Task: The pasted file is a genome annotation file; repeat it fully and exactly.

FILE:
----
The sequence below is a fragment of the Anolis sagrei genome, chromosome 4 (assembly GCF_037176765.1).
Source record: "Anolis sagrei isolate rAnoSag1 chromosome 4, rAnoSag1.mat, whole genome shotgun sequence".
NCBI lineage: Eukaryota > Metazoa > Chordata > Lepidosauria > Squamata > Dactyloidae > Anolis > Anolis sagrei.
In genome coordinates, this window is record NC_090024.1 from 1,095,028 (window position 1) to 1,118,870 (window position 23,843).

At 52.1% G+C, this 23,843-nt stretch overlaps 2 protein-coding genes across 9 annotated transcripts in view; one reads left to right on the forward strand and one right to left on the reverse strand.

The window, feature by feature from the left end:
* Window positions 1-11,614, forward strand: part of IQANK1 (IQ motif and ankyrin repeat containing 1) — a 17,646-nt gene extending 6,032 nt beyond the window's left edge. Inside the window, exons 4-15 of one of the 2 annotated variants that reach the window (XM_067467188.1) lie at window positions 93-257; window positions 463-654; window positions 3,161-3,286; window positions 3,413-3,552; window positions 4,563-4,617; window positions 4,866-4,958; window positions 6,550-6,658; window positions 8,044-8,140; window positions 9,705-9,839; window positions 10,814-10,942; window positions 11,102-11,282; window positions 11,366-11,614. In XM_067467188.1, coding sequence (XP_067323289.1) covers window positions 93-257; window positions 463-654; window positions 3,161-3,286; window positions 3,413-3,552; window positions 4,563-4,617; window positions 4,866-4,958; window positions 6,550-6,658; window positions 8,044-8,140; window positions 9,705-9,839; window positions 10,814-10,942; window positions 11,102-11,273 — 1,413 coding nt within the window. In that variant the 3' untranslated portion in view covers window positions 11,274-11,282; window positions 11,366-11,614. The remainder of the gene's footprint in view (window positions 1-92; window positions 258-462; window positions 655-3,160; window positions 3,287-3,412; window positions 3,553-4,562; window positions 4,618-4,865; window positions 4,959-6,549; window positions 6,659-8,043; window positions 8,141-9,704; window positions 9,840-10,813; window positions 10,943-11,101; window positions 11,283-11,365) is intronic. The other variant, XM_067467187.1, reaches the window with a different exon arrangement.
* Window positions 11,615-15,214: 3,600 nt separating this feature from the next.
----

The sequence below is a fragment of the Anolis sagrei genome, chromosome 4 (assembly GCF_037176765.1).
Source record: "Anolis sagrei isolate rAnoSag1 chromosome 4, rAnoSag1.mat, whole genome shotgun sequence".
NCBI lineage: Eukaryota > Metazoa > Chordata > Lepidosauria > Squamata > Dactyloidae > Anolis > Anolis sagrei.
In genome coordinates, this window is record NC_090024.1 from 1,095,028 (window position 1) to 1,118,870 (window position 23,843).

At 52.1% G+C, this 23,843-nt stretch overlaps 2 protein-coding genes across 9 annotated transcripts in view; one reads left to right on the forward strand and one right to left on the reverse strand.

The window, feature by feature from the left end:
* Window positions 1-11,614, forward strand: part of IQANK1 (IQ motif and ankyrin repeat containing 1) — a 17,646-nt gene extending 6,032 nt beyond the window's left edge. Inside the window, exons 4-15 of one of the 2 annotated variants that reach the window (XM_067467188.1) lie at window positions 93-257; window positions 463-654; window positions 3,161-3,286; window positions 3,413-3,552; window positions 4,563-4,617; window positions 4,866-4,958; window positions 6,550-6,658; window positions 8,044-8,140; window positions 9,705-9,839; window positions 10,814-10,942; window positions 11,102-11,282; window positions 11,366-11,614. In XM_067467188.1, coding sequence (XP_067323289.1) covers window positions 93-257; window positions 463-654; window positions 3,161-3,286; window positions 3,413-3,552; window positions 4,563-4,617; window positions 4,866-4,958; window positions 6,550-6,658; window positions 8,044-8,140; window positions 9,705-9,839; window positions 10,814-10,942; window positions 11,102-11,273 — 1,413 coding nt within the window. In that variant the 3' untranslated portion in view covers window positions 11,274-11,282; window positions 11,366-11,614. The remainder of the gene's footprint in view (window positions 1-92; window positions 258-462; window positions 655-3,160; window positions 3,287-3,412; window positions 3,553-4,562; window positions 4,618-4,865; window positions 4,959-6,549; window positions 6,659-8,043; window positions 8,141-9,704; window positions 9,840-10,813; window positions 10,943-11,101; window positions 11,283-11,365) is intronic. The other variant, XM_067467187.1, reaches the window with a different exon arrangement.
* Window positions 11,615-15,214: 3,600 nt separating this feature from the next.